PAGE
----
# C++ 6ms O(1) space non-DP solution with detailed explanation

• Idea:
`'1'-cell`: cell in matrix with value `1`.
`'0'-cell`: cell in matrix with value `0`.

A valid square(or just call it square since we only concern valid one) can only ends with `'1'-cell`, so we will skip all `'0'-cell`s and focus on `'1'-cell`s.

Suppose the square ends at a given `'1'-cell`, denote as `matrix[i][j] = '1'`, we know it must have a valid square, in worst case is itself, i.e. `square size = 1`.

Matrix shown as below:

``````0   . . .   j
.   . . .   .
.   . . .   .
.   . . .   .
i   . . .   1
``````

Then we simply expands from `square = 1`, to see if we can find a larger square ends at `matrix[i][j]`.
How to expand?

We can expand to `square = 2*2 = 4` only if

1. the cell above it is a `'1'-cell`, i.e. `matrix[i-1][j] = '1'` && the cell to the left is also a `'1'-cell`, i.e. `matrix[i][j-1] = '1'`.
2. the cells inside the new square of area `4` are all `'1'-cell`s. (in that case, only one extra cell - `matrix[i-1][j-1] = '1'`.)

Matrix shown as below:

``````0   . . .   j-1 j
.   . . .   .   .
.   . . .   .   .
.   . . .   .   .
i-1 . . .   1   1
i   . . .   1   1
``````

Expand fails if

``````0   . . .   j-1 j                          0   . . .   j-1 j                  0   . . .   j-1 j
.   . . .   .   .                          .   . . .   .   .                  .   . . .   .   .
.   . . .   .   .                          .   . . .   .   .                  .   . . .   .   .
.   . . .   .   .             or           .   . . .   .   .          or      .   . . .   .   .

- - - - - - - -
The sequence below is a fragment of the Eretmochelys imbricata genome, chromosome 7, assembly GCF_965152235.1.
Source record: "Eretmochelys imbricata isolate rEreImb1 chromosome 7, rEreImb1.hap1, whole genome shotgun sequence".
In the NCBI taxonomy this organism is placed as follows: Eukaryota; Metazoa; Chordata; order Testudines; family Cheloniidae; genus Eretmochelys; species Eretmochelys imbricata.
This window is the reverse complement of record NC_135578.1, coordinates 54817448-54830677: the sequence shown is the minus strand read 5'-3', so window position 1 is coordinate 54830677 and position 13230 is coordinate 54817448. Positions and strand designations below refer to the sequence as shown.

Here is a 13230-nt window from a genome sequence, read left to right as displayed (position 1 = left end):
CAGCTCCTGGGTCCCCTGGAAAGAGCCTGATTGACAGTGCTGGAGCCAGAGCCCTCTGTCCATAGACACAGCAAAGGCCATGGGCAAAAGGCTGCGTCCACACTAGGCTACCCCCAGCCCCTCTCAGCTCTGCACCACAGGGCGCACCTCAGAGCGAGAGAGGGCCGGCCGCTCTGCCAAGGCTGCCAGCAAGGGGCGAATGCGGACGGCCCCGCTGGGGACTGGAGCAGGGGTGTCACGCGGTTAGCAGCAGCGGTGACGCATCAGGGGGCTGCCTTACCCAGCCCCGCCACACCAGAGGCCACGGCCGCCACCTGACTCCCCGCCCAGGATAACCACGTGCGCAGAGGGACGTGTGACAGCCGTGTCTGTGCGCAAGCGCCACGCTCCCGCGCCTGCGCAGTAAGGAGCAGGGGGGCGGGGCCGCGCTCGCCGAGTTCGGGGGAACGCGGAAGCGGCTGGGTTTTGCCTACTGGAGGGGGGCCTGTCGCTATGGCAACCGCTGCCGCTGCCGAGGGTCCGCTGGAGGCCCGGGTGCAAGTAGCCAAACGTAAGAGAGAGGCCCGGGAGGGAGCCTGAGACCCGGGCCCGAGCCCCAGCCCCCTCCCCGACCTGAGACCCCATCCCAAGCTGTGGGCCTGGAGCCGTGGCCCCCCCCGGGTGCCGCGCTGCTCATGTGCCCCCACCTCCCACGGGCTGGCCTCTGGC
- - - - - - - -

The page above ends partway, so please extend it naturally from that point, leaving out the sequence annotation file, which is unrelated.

i-1 . . .   0   1                          i-1 . . .   1   0                  i-1 . . .   1   1
i   . . .   1   1                          i   . . .   1   1                  i   . . .   0   1
``````

In other words, all the cells surround current square must all be `'1'-cell`s.

If new square of area `4` is valid, we will try to expand to `square = 3*3 = 9`, and so on. (Expand both left and above 1 step at a time to ensure it's a square.)

We do it iteratively until we hit the first `'0'-cell`, and that's the largest square we can get at `matrix[i][j]`, then just traverse the matrix and get max among all the `'1'-cell`s.

Complexity:
The time complexity of finding a max-square for a given `'1'-cell` should be constant, we will stop if any surrounding cell is a `'0'-cell`, unless the cells between row(0, i) and column(0, j) are all `'1'-cell`s, in that case the whole sub-matrix with area `pow(min(i,j),2)` is a square.

Time complexity: O(mn), runtime 6ms.
Space complexity: O(1).

Code:

``````class Solution {
public:
int maximalSquare(vector<vector<char>>& matrix) {
if(matrix.size() == 0 || matrix[0].size() == 0) return 0;
int maxSquare = 0;
for(int i = 0; i < matrix.size(); i++)
for(int j = 0; j < matrix[0].size(); j++)
if(matrix[i][j] != '0') maxSquare = max(maxSquare, findSquare(matrix, i, j));
return maxSquare;
}

int findSquare(vector<vector<char>>& matrix, int r, int c){
int row = r - 1;
int col = c - 1;
while(row >= 0 && col >= 0 && matrix[r][col] == '1' && matrix[row][c] == '1'){
int i = row;
int j = col;
while(i < r && matrix[i][col] == '1') i++;
while(j < c && matrix[row][j] == '1') j++;
if(i != r || j != c) break;
row--;
col--;
}
return pow(r - row, 2);
}
};
``````

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